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Chris S. Hulleman

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Chris S. Hulleman
Phone: 434-924-6998
Email: .(JavaScript must be enabled to view this email address)
Location: Ruffner Hall 254
Curriculum vitae: Hulleman_CV_2.28.16
Department: CASTL
Mailing Address: PO Box 400877, Charlottesville, VA 22904

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Research Associate Professor

Education

  • Ph.D., Social and Personality Psychology, University of Wisconsin-Madison, 2007
  • M.S., Social and Personality Psychology, University of Wisconsin-Madison, 2002
  • Graduate Diploma, Psychology, University of Western Australia, 1995
  • B.A., General Studies, Central College (Iowa), 1993

Personal Statement

I conduct research on educational interventions grounded in theories of social and personality psychology, motivation, and human development. Recently, my work has focused on examining the extent to which helping students find relevance in their coursework for their lives increases learning and interest. For more information on my motivation research, see the Motivation Research Institute website. I also conduct research on methods of evaluating the extent to which educational interventions were implemented as designed (i.e., intervention fidelity). Recently, my research on fidelity has focused on preschool science classrooms (e.g., ECHOS, RISE), and on the contribution of the Responsive Classroom Approach to children’s social and academic growth.

Sample Recent Publications

  • Rozek, C. S., Hyde, J. S., Svoboda, R. C., Hulleman, C. S., & Harackiewicz, J. M. (in press). Gender differences in the effects of a utility-value intervention to help parents motivate adolescents in mathematics and science. Journal of Educational Psychology.
  • Senko, C., & Hulleman, C. S. (2013). The role of goal attainment expectancies in achievement goal pursuit. Journal of Educational Psychology, 105(2), 504-521. Advance online publication. doi: 10.1037/a0031136
  • Nelson, M. C., Cordray, D. S., Hulleman, C. S., Darrow, C. L., & Sommer, E. C. (2012). A procedure for assessing intervention fidelity in experiments testing educational and behavioral interventions. Journal of Behavioral Health Services and Research, 39(4), 374-396. DOI: 10.1007/s11414-012-9295-x
  • Harackiewicz, J. M., Rozek, C. R., Hulleman, C. S., & Hyde, J. S. (2012). Helping parents motivate their teens in mathematics and science: An experimental test. Psychological Science, 23(8), 899-906. Recipient of the 2013 Robert B. Cialdini Award “for the publication that best explicates social psychological phenomena principally through the use of field research methods and settings and that thereby demonstrates the relevance of the discipline to communities outside of academic social psychology” from the Society of Personality and Social Psychology.
  • Senko, C., Hulleman, C. S., & Harackiewicz, J. M. (2011). Achievement goal theory at the crossroads: Old controversies, current challenges, and new directions. Educational Psychologist, 46(1), 26-47.
  • Hulleman, C.S., Godes, O., Hendricks, B., & Harackiewicz, J. M. (2010). Enhancing interest and performance with a utility value intervention. Journal of Educational Psychology, 102(4), 880-895.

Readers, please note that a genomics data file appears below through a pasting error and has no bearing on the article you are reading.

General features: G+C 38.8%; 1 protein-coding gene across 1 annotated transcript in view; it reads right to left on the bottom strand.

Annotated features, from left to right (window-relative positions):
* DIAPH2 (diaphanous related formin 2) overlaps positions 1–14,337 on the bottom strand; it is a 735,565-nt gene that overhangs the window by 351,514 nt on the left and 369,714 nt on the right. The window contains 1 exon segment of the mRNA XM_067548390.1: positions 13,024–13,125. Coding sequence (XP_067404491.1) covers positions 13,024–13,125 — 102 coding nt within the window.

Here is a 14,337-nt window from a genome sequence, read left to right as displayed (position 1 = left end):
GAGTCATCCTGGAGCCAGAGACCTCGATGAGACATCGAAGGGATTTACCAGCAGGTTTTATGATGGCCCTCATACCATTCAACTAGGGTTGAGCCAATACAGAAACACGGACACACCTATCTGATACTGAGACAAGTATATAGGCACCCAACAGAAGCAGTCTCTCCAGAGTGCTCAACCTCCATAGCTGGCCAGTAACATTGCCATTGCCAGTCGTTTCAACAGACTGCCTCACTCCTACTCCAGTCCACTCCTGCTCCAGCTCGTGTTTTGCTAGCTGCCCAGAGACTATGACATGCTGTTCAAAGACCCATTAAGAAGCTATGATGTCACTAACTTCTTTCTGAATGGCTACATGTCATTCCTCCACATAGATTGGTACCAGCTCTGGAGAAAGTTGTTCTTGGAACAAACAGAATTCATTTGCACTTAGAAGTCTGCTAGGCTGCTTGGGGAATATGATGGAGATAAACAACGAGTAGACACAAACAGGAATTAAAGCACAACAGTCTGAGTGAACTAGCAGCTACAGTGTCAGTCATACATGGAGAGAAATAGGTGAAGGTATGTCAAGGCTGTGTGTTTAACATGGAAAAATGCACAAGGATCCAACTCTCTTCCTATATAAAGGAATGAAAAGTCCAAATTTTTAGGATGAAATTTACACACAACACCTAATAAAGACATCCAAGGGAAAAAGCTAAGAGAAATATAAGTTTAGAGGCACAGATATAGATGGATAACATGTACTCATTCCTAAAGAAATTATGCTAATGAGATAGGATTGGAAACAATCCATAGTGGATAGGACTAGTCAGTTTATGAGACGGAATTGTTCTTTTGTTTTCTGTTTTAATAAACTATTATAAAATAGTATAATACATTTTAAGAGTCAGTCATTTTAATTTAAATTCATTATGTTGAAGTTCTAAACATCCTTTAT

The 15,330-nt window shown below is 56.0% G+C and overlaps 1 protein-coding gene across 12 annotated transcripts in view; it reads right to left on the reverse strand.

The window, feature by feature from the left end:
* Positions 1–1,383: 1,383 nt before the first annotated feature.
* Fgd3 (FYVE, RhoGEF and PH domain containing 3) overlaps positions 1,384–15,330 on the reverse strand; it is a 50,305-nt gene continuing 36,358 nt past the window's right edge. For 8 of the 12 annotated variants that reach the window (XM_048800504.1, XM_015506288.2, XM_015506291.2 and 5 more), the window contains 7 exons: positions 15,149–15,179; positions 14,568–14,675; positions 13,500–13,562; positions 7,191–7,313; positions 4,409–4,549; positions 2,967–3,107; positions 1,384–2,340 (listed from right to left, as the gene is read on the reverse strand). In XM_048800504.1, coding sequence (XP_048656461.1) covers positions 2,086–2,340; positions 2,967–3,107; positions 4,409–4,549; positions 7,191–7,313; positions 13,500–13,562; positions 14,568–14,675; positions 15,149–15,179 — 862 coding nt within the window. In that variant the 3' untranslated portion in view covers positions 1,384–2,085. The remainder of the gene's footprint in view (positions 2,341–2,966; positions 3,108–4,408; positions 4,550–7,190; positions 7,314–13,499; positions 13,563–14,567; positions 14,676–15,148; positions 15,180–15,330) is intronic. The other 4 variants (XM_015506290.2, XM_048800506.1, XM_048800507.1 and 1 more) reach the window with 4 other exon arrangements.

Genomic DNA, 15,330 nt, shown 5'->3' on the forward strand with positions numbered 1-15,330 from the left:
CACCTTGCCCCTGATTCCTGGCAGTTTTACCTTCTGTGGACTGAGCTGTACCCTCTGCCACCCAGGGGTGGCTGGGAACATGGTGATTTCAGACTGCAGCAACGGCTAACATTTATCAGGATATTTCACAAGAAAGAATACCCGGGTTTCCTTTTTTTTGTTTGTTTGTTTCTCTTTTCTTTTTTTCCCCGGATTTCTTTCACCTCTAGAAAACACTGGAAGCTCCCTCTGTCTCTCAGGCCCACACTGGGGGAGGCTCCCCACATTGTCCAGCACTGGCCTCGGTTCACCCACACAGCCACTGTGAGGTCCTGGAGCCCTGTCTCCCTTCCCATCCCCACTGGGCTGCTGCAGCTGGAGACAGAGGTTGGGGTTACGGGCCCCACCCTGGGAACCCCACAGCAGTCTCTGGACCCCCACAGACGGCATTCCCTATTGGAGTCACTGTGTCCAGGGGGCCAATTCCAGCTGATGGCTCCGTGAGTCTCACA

• Hulleman, C.S., Schrager, S.M., Bodmann, S.M., & Harackiewicz, J. M. (2010). A meta-analytic review of achievement goal measures: Different labels for the same constructs or different constructs with similar labels? Psychological Bulletin, 136(3), 422-449.
  • Hulleman, C. S., & Harackiewicz, J. M. (2009). Promoting interest and performance in high school science classes. Science (326), 1410-1412.
  • Hulleman, C. S., & Cordray, D. S. (2009). Moving from the lab to the field: The Role of fidelity and achieved relative intervention strength. Journal of Research on Educational Effectiveness, 2, 88-110.

Research Interests

  • Educational interventions
  • Intervention fidelity
  • Student motivation
  • Interest development
  • Expectancy-value motivation
  • Achievement goals
  • Teacher development and change
  • Teacher motivation

Biography

Chris Hulleman is a Research Associate Professor in the Department of Educational Leadership, Policy, and Foundations in the Curry School of Education at the University of Virginia. Chris also co-coordinates of the Motivation Research Institute and an adjunct faculty member in the Department of Graduate Psychology at James Madison University. After receiving his PhD in experimental social and personality psychology from the University of Wisconsin-Madison in 2007, Chris spent two years as an Institute for Education Sciences Research Fellow in the Peabody College of Education at Vanderbilt University.  In 2009 he won the Paul R. Pintrich Outstanding Dissertation Award from Division 15 (Educational Psychology) of the American Psychological Association.  In 2010, he was selected as the Outstanding Junior Faculty member of the Department of Graduate Psychology at James Madison University.  Chris began at UVA in July 2012. Chris has published articles in journals such as Science, Psychological Bulletin, Journal of Educational Psychology, Psychological Science, Journal of Research on Educational Effectiveness, Phi Delta Kappan, Social and Personality Psychology Compass, European Journal of Psychology of Education, and International Review of Social Psychology.

Expertise

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